Movies and TV shows generally present last words as profound philosophical utterances, but how many people’s final words were “Godammit! Why didn’t I bring that first aid kit!!?”
The final moments of a hiker’s heart attack or a climber’s high-altitude bleed out from a wound that could have been butterfly bandaged together are unlikely to have been an emotive flashback through their lives. Instead, they only flashed back to the 100 or so times they thought about buying one but never quite got round to it.
Avoiding such a ghastly fate should be a priority for all of us. This article will highlight the features of solid backpacking first aid kits and review five of the best ones around to help you find a reliable and hassle-free way of potentially saving your life.
|First Aid Kit||Price||Our Rating|
|I Go Compact First Aid Kit||Amazon||B|
|Northbound Train First Aid Kit||Amazon||A|
|Adventure Medical Kits Mountain Series Hiker||REI / Amazon||A+|
|Swiss Safe 2-in-1 First Aid Kit||Amazon||A|
|Always Prepared 126-Piece First Aid Kit||Amazon||B|
- Features to Look Out for in Wilderness Backpacking Kits
- I Go Compact First Aid Kit
- Northbound Train First Aid Kit
- Adventure Medical Kits Mountain Series Hiker
- Swiss Safe 2-in-1 First Aid Kit
- Always Prepared 126-Piece First Aid Kit
- Summing things up…
Features to Look Out for in Wilderness Backpacking Kits
One of the reasons many of us put off buying one is the complexity of the options available. These kits come in many different shapes and sizes and a number of the items within them have a limited shelf life.
Exactly which kit should I buy? Should I buy one that contains scissors and medication or one with only plasters and bandages? Is it worth the money if half of the items in the kit will be out of date within a year (and I only go on a big hike once a year!)?
These are the kind of questions we ask ourselves. Questions lead to procrastination and before you know it you’ll be out on the trail with no kit or, almost as a bad, one you have little to no faith in.
Let’s simplify matters and take a look at the features that make up a good hiking first aid kit.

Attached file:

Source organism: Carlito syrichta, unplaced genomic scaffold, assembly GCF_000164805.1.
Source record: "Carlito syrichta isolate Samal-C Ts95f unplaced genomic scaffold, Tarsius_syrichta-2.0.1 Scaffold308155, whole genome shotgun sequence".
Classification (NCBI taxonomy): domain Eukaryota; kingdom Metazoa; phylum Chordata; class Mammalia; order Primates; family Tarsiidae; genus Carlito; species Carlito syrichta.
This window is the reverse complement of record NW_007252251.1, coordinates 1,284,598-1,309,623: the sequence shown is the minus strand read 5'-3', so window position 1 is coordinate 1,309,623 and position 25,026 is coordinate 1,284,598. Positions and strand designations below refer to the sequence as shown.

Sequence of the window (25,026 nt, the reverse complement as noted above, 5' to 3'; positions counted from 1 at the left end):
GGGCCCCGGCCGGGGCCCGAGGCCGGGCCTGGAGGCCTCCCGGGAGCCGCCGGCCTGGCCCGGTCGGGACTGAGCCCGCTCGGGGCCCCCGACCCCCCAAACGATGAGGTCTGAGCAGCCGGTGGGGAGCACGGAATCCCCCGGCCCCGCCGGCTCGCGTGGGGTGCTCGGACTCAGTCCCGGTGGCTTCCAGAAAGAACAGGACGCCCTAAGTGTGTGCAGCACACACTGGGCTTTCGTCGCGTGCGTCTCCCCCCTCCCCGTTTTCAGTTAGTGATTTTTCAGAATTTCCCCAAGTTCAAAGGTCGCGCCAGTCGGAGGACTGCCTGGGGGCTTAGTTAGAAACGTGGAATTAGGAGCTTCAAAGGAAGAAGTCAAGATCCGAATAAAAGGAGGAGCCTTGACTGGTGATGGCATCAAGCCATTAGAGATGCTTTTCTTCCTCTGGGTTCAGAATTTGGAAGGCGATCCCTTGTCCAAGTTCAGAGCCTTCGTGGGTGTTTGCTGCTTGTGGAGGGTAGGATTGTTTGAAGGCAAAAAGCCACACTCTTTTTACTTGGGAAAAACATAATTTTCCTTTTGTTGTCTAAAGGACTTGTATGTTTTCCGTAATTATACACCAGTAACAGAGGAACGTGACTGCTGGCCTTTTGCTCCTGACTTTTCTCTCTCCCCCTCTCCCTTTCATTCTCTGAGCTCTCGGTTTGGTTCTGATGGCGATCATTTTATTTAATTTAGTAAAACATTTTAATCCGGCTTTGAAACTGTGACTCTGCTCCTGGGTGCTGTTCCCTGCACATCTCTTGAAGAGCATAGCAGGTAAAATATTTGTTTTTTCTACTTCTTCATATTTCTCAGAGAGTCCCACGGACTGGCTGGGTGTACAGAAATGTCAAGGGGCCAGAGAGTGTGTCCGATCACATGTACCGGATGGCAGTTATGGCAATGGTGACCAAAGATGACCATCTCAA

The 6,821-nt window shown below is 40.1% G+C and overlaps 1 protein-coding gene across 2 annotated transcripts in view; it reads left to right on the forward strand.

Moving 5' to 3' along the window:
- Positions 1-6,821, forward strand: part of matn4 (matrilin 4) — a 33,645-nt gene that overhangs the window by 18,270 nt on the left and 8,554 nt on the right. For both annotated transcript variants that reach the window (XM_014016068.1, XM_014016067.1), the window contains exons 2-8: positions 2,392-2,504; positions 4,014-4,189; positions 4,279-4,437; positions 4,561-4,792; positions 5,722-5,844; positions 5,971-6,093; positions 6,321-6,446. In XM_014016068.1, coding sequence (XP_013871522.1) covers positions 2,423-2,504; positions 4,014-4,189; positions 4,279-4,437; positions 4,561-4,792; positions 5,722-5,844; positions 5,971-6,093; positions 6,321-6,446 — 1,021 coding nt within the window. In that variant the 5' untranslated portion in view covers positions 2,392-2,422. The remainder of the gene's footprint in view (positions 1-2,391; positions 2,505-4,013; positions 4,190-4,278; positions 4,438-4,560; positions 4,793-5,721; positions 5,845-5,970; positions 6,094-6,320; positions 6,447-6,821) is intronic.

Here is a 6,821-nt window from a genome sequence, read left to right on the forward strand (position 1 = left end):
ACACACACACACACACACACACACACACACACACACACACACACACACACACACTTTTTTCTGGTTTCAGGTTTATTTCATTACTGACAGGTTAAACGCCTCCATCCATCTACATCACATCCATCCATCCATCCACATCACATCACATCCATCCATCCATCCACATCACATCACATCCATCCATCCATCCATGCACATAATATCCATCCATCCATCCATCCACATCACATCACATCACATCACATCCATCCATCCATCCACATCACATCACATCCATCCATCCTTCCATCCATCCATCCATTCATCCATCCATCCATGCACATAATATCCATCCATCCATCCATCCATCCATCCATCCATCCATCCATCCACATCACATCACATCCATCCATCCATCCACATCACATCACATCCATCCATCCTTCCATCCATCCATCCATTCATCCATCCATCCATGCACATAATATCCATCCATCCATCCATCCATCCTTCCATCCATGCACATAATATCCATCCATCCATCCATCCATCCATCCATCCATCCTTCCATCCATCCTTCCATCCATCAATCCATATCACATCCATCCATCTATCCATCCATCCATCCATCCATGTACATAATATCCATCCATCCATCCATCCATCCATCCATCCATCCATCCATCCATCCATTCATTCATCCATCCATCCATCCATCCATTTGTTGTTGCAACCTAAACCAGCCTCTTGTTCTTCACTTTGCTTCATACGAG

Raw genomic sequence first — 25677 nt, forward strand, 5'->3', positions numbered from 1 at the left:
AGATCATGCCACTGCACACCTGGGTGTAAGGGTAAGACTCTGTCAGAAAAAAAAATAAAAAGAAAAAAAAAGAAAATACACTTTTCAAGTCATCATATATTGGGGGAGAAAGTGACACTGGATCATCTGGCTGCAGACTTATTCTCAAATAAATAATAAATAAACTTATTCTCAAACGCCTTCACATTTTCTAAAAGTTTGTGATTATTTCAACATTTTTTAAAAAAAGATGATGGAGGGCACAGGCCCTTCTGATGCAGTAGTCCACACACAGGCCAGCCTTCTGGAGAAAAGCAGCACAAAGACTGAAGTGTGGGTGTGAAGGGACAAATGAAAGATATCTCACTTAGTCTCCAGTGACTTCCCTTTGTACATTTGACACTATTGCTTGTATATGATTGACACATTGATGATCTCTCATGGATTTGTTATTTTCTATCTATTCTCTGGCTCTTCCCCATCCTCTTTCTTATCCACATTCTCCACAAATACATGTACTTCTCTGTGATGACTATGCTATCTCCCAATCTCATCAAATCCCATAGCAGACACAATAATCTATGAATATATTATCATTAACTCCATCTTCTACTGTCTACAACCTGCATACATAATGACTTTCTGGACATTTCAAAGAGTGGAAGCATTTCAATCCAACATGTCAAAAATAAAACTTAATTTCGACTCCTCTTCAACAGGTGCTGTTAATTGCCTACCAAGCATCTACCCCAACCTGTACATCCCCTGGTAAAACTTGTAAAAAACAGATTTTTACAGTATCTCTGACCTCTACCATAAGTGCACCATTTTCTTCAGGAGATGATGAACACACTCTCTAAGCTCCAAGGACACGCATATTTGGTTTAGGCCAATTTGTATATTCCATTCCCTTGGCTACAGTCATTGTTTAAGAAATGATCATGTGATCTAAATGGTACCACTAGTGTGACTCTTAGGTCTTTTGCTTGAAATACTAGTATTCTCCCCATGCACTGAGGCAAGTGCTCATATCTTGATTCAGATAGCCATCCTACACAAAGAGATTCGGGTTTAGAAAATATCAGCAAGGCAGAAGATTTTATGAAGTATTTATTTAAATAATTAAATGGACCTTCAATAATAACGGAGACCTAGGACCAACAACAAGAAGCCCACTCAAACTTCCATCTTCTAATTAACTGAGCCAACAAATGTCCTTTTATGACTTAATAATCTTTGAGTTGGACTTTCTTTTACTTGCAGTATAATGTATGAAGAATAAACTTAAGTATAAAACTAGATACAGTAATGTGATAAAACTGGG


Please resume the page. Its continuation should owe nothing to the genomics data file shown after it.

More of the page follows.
Specific to Hiking
One key thing to look out for is to make sure it is designed for hiking. Sports ones or those created for use in the home or workplace make an assumption your hiking kit can’t afford to make. Namely, that you have been injured in the midst of civilisation and that professional medical help is within easy reach.
Many of the items in standard kits will overlap with those in a hiking one, but when it comes to the crunch and you’re two days walk from the nearest hospital, you don’t want to discover that you lack potentially lifesaving items like splints for broken bones and triangular cravat bandages.
For an in-depth overview of what kind of items make up a good hiking first aid kit check out this Rolling Fox Article. At a glance, the items authoritative sources consider essential are:
- Plasters/Bandages – a range of sizes and functions, including butterfly bandages
- Medical Tape/Equivalent
- Antiseptic Cream Or Wipes
- Antidiarrheal Pills
- Safety Pins
- Latex Gloves
Check out the contents list of one you’re considering purchasing to make sure they cover all/most of the above.
Specific to Your Hiking Group
Something else to bear in mind is how many people the kit has to serve. If you’re cursed blessed with many children or leading an expedition it should contain enough supplies to cope with the potential demand.
Anyone who’s obtained a minor cut at work and opened the staff first aid box to find full supplies of everything except plasters (of which there are zero) will know how frustrating it is when supplies of a key item run out.
Fortunately, most purchasable kits will specify what size of party they are designed to serve (individual, 2-4, etc). They may also specify how many days they should last for your group size on the trail so look out for this when it is time to select your kit.
The Kit Bag
The contents are, of course, only as good as what they’re stored in. Let’s face it, they take some serious abuse. If it could talk they’d be tweeting with MeToo hashtags. They get thrown in packs, soaked with rain, bashed off rocks and exposed to extremes of cold and heat.